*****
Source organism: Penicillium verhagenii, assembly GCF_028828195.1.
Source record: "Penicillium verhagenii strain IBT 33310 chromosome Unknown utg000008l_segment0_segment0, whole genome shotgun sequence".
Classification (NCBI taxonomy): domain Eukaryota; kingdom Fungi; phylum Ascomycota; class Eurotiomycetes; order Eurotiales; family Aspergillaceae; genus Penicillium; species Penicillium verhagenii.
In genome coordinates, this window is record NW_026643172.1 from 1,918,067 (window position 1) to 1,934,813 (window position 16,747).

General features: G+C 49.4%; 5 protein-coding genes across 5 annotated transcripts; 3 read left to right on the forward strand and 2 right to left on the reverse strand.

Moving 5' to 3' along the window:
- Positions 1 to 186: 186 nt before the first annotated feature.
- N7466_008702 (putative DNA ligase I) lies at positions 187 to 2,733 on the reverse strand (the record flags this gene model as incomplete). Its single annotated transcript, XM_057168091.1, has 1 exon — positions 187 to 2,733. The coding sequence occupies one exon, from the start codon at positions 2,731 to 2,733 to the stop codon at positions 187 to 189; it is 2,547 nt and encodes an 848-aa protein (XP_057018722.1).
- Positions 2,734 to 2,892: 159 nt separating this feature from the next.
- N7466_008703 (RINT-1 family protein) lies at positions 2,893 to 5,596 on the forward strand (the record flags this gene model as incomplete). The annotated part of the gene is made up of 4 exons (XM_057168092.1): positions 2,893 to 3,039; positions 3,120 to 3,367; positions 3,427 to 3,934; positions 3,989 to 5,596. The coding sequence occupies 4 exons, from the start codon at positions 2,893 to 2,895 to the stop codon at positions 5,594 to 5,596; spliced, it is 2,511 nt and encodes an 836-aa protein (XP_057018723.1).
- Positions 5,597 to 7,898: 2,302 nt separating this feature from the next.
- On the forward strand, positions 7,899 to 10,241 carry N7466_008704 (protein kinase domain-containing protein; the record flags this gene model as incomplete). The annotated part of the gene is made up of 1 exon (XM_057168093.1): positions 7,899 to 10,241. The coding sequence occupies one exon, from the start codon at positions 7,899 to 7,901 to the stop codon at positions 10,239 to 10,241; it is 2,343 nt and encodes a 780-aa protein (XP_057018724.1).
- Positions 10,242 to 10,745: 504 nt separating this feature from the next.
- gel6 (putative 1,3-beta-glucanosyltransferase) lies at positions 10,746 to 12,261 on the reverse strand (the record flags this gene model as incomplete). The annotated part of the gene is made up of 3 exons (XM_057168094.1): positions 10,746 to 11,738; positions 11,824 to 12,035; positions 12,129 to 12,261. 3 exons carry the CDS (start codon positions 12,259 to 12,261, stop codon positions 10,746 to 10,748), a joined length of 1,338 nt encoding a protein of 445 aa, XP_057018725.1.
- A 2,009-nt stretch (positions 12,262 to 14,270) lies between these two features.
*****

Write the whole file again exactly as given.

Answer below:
Source organism: Penicillium verhagenii, assembly GCF_028828195.1.
Source record: "Penicillium verhagenii strain IBT 33310 chromosome Unknown utg000008l_segment0_segment0, whole genome shotgun sequence".
Classification (NCBI taxonomy): domain Eukaryota; kingdom Fungi; phylum Ascomycota; class Eurotiomycetes; order Eurotiales; family Aspergillaceae; genus Penicillium; species Penicillium verhagenii.
In genome coordinates, this window is record NW_026643172.1 from 1,918,067 (window position 1) to 1,934,813 (window position 16,747).

General features: G+C 49.4%; 5 protein-coding genes across 5 annotated transcripts; 3 read left to right on the forward strand and 2 right to left on the reverse strand.

Moving 5' to 3' along the window:
- Positions 1 to 186: 186 nt before the first annotated feature.
- N7466_008702 (putative DNA ligase I) lies at positions 187 to 2,733 on the reverse strand (the record flags this gene model as incomplete). Its single annotated transcript, XM_057168091.1, has 1 exon — positions 187 to 2,733. The coding sequence occupies one exon, from the start codon at positions 2,731 to 2,733 to the stop codon at positions 187 to 189; it is 2,547 nt and encodes an 848-aa protein (XP_057018722.1).
- Positions 2,734 to 2,892: 159 nt separating this feature from the next.
- N7466_008703 (RINT-1 family protein) lies at positions 2,893 to 5,596 on the forward strand (the record flags this gene model as incomplete). The annotated part of the gene is made up of 4 exons (XM_057168092.1): positions 2,893 to 3,039; positions 3,120 to 3,367; positions 3,427 to 3,934; positions 3,989 to 5,596. The coding sequence occupies 4 exons, from the start codon at positions 2,893 to 2,895 to the stop codon at positions 5,594 to 5,596; spliced, it is 2,511 nt and encodes an 836-aa protein (XP_057018723.1).
- Positions 5,597 to 7,898: 2,302 nt separating this feature from the next.
- On the forward strand, positions 7,899 to 10,241 carry N7466_008704 (protein kinase domain-containing protein; the record flags this gene model as incomplete). The annotated part of the gene is made up of 1 exon (XM_057168093.1): positions 7,899 to 10,241. The coding sequence occupies one exon, from the start codon at positions 7,899 to 7,901 to the stop codon at positions 10,239 to 10,241; it is 2,343 nt and encodes a 780-aa protein (XP_057018724.1).
- Positions 10,242 to 10,745: 504 nt separating this feature from the next.
- gel6 (putative 1,3-beta-glucanosyltransferase) lies at positions 10,746 to 12,261 on the reverse strand (the record flags this gene model as incomplete). The annotated part of the gene is made up of 3 exons (XM_057168094.1): positions 10,746 to 11,738; positions 11,824 to 12,035; positions 12,129 to 12,261. 3 exons carry the CDS (start codon positions 12,259 to 12,261, stop codon positions 10,746 to 10,748), a joined length of 1,338 nt encoding a protein of 445 aa, XP_057018725.1.
- A 2,009-nt stretch (positions 12,262 to 14,270) lies between these two features.